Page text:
1. The fine-tuning of the universe is due to either physical necessity, chance, or design
2. It is not due to physical necessity or chance.
3. Therefore, it is due to design

He argues against necessity by saying that there are an enormous number of universes (of the order of 10500) that are consistent with the laws of physics, and hence ours did not have to occur. He frames the chance argument as one in which since we exist as observers of the universe, then of course we could exist only in a universe that is conducive to us existing.

He argues against an eternal universe by saying that according to the Second Law of Thermodynamics (according to which in a closed system entropy always increases until thermal equilibrium is reached) if the universe is ‘past eternal’ then we should have reached thermal equilibrium and become effectively dead and hence the only way we could exist now is as a random fluctuation that brought the present universe into existence. But if that were the case, he says, observers like us are not the most likely outcome and that ‘Boltzmann brains’ are far more likely to emerge as observers of the universe than ‘ordinary’ observers like us. I was a bit surprised at the major role that Boltzmann brains played in this debate and will come back to it in a later post.

Next in this series: Sean Carroll’s response

Comments

  1. jamessweet says

    It seems to me that Craig’s technique relies on exploiting “common sense” intuitions (which tend to fail rather badly when it comes to cosmology) but burying the intuitive leaps in a lot of (seemingly) rigorous language and logic.

    Like both you and Carroll, I find it facepalm-worthy that he simply asserts premise (1) of the Kalam argument as self-evident. It clearly isn’t, at all — but it does make some superficial intuitive sense. Craig attempts to bury us in the science of premise (2), which is uncertain but very well may be true. There’s legitimate scientific controversy there, so he gets us wrapped up in that, hoping that nobody will notice that he never came close to justifying premise (1).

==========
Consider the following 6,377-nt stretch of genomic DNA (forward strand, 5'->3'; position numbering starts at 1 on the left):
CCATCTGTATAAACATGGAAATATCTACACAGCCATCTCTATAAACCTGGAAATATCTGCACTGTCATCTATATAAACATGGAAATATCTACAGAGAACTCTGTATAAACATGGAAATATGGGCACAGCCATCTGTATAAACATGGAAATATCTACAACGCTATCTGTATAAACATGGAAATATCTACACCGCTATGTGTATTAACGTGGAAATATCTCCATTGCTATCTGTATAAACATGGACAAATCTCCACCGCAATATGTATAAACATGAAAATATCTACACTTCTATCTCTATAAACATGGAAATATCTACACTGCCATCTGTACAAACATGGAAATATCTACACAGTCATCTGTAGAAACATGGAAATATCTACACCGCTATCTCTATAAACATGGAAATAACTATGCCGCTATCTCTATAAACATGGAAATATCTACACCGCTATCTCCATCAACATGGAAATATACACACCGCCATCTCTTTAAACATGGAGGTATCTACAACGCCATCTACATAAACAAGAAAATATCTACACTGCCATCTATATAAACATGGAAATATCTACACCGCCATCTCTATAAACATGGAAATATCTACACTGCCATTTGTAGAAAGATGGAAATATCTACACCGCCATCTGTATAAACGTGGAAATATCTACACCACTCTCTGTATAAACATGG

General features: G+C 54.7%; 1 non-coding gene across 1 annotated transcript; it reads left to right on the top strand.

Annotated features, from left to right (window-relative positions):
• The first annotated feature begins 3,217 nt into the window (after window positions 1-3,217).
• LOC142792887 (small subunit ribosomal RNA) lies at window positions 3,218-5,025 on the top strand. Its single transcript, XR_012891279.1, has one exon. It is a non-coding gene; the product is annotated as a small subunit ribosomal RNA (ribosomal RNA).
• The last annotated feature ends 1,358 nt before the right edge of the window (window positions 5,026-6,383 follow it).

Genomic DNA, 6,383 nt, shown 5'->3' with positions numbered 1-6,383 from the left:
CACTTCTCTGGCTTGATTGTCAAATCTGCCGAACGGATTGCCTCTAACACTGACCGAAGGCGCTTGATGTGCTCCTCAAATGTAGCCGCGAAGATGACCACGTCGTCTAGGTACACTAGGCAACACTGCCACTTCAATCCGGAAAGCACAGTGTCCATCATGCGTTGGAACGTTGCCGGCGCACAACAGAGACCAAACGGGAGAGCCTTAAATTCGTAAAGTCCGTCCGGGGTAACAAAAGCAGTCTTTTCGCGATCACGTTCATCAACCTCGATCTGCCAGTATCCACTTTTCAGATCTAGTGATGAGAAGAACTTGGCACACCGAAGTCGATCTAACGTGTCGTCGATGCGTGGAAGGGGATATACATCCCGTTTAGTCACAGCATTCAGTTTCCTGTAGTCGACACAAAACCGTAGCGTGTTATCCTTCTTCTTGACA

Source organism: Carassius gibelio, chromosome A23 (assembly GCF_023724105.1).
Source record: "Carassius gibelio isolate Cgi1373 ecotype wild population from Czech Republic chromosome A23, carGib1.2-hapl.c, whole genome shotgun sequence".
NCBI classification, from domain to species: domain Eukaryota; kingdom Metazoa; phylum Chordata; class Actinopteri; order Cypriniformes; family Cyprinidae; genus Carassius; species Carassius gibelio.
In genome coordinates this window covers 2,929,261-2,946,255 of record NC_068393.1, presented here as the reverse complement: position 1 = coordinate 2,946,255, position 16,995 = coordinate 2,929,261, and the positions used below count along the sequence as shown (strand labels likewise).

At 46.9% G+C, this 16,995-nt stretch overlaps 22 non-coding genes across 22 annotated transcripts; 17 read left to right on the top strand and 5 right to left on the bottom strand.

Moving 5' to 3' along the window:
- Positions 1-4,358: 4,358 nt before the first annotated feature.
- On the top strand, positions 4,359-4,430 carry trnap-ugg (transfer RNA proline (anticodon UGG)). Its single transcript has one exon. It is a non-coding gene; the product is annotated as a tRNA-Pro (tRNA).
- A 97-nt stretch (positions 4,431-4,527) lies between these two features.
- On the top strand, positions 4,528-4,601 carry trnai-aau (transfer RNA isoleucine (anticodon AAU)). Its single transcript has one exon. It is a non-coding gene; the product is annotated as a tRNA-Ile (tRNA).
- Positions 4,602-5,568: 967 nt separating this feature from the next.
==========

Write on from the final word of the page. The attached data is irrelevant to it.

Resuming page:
I think the Boltzmann brain thing is a similar technique, but even a little more clever. Boltzmann brains are not a problem for cosmology per se, as long as they are sufficiently rare. As Carroll pointed out in his post-debate comments, the number of Boltzmann brains predicted is useful in distinguishing plausible cosmologies from implausible ones. However, the idea of a Boltzmann brain sounds so ridiculous that “common sense” wants to reject any model that predicts even their remote possibility. The discussion is highly technical, but that’s all window-dressing: What he is seeking is the visceral reaction of “a brain that springs forth from nothing? Ridiculous!” Even if he is defeated on the technicals, invoking that image scores him points with many people.

  2. Reginald Selkirk says

    those people without a physics background who may have been a little fogged by some of the technical issues

    In other words, William Lane Craig’s target audience. He counts on the audience not knowing that he is saying preposterous things about cosmology, probability and infinity.

  3. Wylann says

    [Craig] then made the (to me) astounding statement that “I take it that (1) is obviously true” and did not try to substantiate it at all[.]

    Are you really astounded, or is this a rhetorical flourish? ;)

    Seriously, this has always been the weakest part of this syllogism. (Or, as I prefer to call it, sillygism.) It’s a bald assertion that can be made with respect to pretty much anything that exists that isn’t man made (and it could be done with the same effect for man made artifacts really).

    He spends the last five minutes of his talk (beginning at 39:40) on the teleological argument which he frames as follows:
    1. The fine-tuning of the universe is due to either physical necessity, chance, or design
    2. It is not due to physical necessity or chance.
    3. Therefore, it is due to design
    He argues against necessity by saying that there are an enormous number of universes (of the order of 10500) that are consistent with the laws of physics, and hence ours did not have to occur. He frames the chance argument as one in which since we exist as observers of the universe, then of course we could exist only in a universe that is conducive to us existing.

    This is flat out dishonesty. Arguing against necessity by saying there are 10^500 possibilities, by it’s very statement, means that it is pretty much due to chance. Immediately asserting that all those possibilities are still insufficient (again, he really needs to show his work) is flat out dishonest, and I suspect he knows it.